Lesson 2

Constructing Patterns

  • Let’s use compass and straightedge constructions to make patterns.

2.1: Math Talk: Why Is That True?

Here are 2 circles with centers \(A\) and \(B\).

Two circles, centered at A and B, each pass through the center of the other and intersect at E and F. Line CD extends through both circles centers. Radii AE, AF, BE and BF are drawn.

Based on the diagram, explain how you know each statement is true.

The length of segment \(EA\) is equal to the length of segment \(EB\).

Triangle \(ABF\) is equilateral.

\(AB=\frac{1}{3}CD\)

\(CB=DA\)

2.2: Make Your Own

Use straightedge and compass moves to build your own pattern using the circle and radius as a place to start. As you make your pattern, record each move on a separate sheet of blank paper. Use precise vocabulary so someone can make a perfect copy without seeing the original. Include instructions about how to shade or color your pattern.

Circle with radius.

 



If you have ever visited a mosque, madrasah, or other location where the religion of Islam is practiced, you may have noticed walls decorated with intricate geometric patterns. Throughout history, artists and craftspeople have developed these patterns which are based on compass and straightedge constructions.

Colorful geometric mosaic star patterns, made with hexagons, squares and triangles.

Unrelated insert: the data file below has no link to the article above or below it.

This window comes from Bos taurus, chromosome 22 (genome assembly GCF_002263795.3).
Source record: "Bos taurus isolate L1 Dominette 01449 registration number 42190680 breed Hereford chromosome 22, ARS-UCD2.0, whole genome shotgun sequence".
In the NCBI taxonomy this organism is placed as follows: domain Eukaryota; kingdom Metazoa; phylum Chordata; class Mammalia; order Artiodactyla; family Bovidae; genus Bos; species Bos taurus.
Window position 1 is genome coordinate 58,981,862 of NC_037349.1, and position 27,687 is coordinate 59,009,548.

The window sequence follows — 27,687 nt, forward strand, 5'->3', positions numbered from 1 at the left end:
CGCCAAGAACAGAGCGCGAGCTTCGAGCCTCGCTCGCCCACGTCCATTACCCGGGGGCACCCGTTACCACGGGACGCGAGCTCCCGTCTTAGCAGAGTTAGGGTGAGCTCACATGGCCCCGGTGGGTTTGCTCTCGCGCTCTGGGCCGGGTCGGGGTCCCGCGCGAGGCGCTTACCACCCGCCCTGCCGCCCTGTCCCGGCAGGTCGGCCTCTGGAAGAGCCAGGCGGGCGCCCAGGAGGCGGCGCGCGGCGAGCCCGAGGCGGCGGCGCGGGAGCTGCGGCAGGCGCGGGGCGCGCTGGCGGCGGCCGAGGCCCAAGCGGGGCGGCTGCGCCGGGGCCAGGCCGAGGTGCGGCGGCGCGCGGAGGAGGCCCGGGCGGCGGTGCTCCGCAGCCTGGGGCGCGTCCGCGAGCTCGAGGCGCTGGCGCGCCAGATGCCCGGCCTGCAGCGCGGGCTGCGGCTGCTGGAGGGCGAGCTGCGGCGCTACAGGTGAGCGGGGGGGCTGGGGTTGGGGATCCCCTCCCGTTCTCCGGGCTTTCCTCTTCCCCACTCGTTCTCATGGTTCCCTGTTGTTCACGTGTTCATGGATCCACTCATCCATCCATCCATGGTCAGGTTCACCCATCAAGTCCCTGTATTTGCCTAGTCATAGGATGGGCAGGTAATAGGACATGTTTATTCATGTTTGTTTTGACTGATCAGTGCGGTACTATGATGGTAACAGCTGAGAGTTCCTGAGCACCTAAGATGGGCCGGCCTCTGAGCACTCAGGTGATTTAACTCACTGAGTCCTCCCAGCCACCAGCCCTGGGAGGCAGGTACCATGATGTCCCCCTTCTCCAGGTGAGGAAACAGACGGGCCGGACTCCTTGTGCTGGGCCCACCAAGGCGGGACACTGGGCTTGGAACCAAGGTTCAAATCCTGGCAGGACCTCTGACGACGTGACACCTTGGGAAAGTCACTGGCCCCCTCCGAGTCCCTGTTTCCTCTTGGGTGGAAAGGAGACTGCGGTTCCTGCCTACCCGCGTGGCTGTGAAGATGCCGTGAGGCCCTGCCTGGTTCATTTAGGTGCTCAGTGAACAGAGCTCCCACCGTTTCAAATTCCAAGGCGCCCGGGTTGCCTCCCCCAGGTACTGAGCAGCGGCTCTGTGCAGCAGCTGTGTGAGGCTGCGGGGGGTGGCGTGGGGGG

You can find many tutorials online for creating these beautiful designs. Here is one example to try.

 

Geometric star patterns on fencing and window coverings.

2.3: Make Someone Else’s

Follow the instructions precisely to recreate the pattern.

Circle with radius.

 

Summary

We can use straightedge and compass moves to construct interesting patterns. What if someone else wants to make the same pattern? We need to communicate how to reproduce the pattern precisely. Compare these sets of instructions:

  1. Start with a line and 2 points.
  2. Create a line. 
  3. Create a circle.
  4. Create a circle.
  5. Create a circle.
  6. Create a line.
  1. Start with a line \(\ell\), point \(A\) on line \(\ell\) and point \(B\) not on line \(\ell\).
  2. Create a line through \(A\) and \(B\) extending in both directions. Label this line \(p\).
  3. Create a circle centered at \(A\) with radius \(AB\). This circle intersects with line \(\ell\) in 2 places. Label the intersection point to the right of \(A\) as \(C\).
  4. Create a circle centered at \(B\) with radius \(BA\). This circle intersects with line \(p\) at \(A\) and 1 other point. Label the new intersection point as \(D\).
  5. Create a circle centered at \(D\) with a radius of length \(BC\). This circle intersects with the circle centered at \(B\) in 2 places. Label the intersection point to the right of \(B\) as \(E\).
  6. Create a line through \(B\) and \(E\) extending in both directions.

It is important to label points and segments, such as point \(A\) or segment \(AB\), to communicate precisely.

These are instructions to construct a line parallel to a given line. We say 2 lines are parallel if they don’t intersect. We also say that 2 segments are parallel if they extend into parallel lines.

Glossary Entries

  • circle

    A circle of radius \(r\) with center \(O\) is the set of all points that are a distance \(r\) units from \(O\)

    To draw a circle of radius 3 and center \(O\), use a compass to draw all the points at a distance 3 from \(O\).

  • line segment

    A set of points on a line with two endpoints.

  • parallel

    Two lines that don't intersect are called parallel. We can also call segments parallel if they extend into parallel lines.